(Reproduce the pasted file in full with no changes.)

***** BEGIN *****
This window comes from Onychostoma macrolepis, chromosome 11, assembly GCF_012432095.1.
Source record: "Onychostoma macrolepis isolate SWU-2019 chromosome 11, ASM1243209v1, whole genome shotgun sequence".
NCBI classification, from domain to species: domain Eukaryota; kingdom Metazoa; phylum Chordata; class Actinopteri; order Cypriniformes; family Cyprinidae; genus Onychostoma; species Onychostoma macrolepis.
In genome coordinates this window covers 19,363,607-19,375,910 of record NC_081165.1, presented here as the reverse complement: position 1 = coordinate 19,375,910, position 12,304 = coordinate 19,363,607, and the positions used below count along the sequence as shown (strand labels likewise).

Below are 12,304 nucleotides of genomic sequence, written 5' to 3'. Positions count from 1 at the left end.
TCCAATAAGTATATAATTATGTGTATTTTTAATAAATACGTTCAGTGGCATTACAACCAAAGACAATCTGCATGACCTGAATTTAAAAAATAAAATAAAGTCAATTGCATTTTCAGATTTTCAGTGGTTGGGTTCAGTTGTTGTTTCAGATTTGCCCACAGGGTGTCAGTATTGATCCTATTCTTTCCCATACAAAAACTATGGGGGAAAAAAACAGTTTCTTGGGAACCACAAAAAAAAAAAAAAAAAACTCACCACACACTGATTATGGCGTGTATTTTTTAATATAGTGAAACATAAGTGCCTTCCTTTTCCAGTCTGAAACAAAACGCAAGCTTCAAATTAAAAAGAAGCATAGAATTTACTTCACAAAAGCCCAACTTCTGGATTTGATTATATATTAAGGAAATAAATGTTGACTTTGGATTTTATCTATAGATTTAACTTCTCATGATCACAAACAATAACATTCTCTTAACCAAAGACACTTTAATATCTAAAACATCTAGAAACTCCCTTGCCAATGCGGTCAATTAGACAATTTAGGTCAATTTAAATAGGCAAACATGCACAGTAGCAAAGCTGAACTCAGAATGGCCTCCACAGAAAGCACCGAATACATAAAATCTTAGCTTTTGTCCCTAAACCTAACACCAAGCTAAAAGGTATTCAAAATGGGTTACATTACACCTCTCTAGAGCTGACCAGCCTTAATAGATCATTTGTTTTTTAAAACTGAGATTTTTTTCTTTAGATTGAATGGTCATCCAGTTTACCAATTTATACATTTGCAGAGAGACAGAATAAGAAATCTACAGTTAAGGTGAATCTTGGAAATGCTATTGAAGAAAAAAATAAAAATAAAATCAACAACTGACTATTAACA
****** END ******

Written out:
This window comes from Onychostoma macrolepis, chromosome 11, assembly GCF_012432095.1.
Source record: "Onychostoma macrolepis isolate SWU-2019 chromosome 11, ASM1243209v1, whole genome shotgun sequence".
NCBI classification, from domain to species: domain Eukaryota; kingdom Metazoa; phylum Chordata; class Actinopteri; order Cypriniformes; family Cyprinidae; genus Onychostoma; species Onychostoma macrolepis.
In genome coordinates this window covers 19,363,607-19,375,910 of record NC_081165.1, presented here as the reverse complement: position 1 = coordinate 19,375,910, position 12,304 = coordinate 19,363,607, and the positions used below count along the sequence as shown (strand labels likewise).

Below are 12,304 nucleotides of genomic sequence, written 5' to 3'. Positions count from 1 at the left end.
TCCAATAAGTATATAATTATGTGTATTTTTAATAAATACGTTCAGTGGCATTACAACCAAAGACAATCTGCATGACCTGAATTTAAAAAATAAAATAAAGTCAATTGCATTTTCAGATTTTCAGTGGTTGGGTTCAGTTGTTGTTTCAGATTTGCCCACAGGGTGTCAGTATTGATCCTATTCTTTCCCATACAAAAACTATGGGGGAAAAAAACAGTTTCTTGGGAACCACAAAAAAAAAAAAAAAAAACTCACCACACACTGATTATGGCGTGTATTTTTTAATATAGTGAAACATAAGTGCCTTCCTTTTCCAGTCTGAAACAAAACGCAAGCTTCAAATTAAAAAGAAGCATAGAATTTACTTCACAAAAGCCCAACTTCTGGATTTGATTATATATTAAGGAAATAAATGTTGACTTTGGATTTTATCTATAGATTTAACTTCTCATGATCACAAACAATAACATTCTCTTAACCAAAGACACTTTAATATCTAAAACATCTAGAAACTCCCTTGCCAATGCGGTCAATTAGACAATTTAGGTCAATTTAAATAGGCAAACATGCACAGTAGCAAAGCTGAACTCAGAATGGCCTCCACAGAAAGCACCGAATACATAAAATCTTAGCTTTTGTCCCTAAACCTAACACCAAGCTAAAAGGTATTCAAAATGGGTTACATTACACCTCTCTAGAGCTGACCAGCCTTAATAGATCATTTGTTTTTTAAAACTGAGATTTTTTTCTTTAGATTGAATGGTCATCCAGTTTACCAATTTATACATTTGCAGAGAGACAGAATAAGAAATCTACAGTTAAGGTGAATCTTGGAAATGCTATTGAAGAAAAAAATAAAAATAAAATCAACAACTGACTATTAACA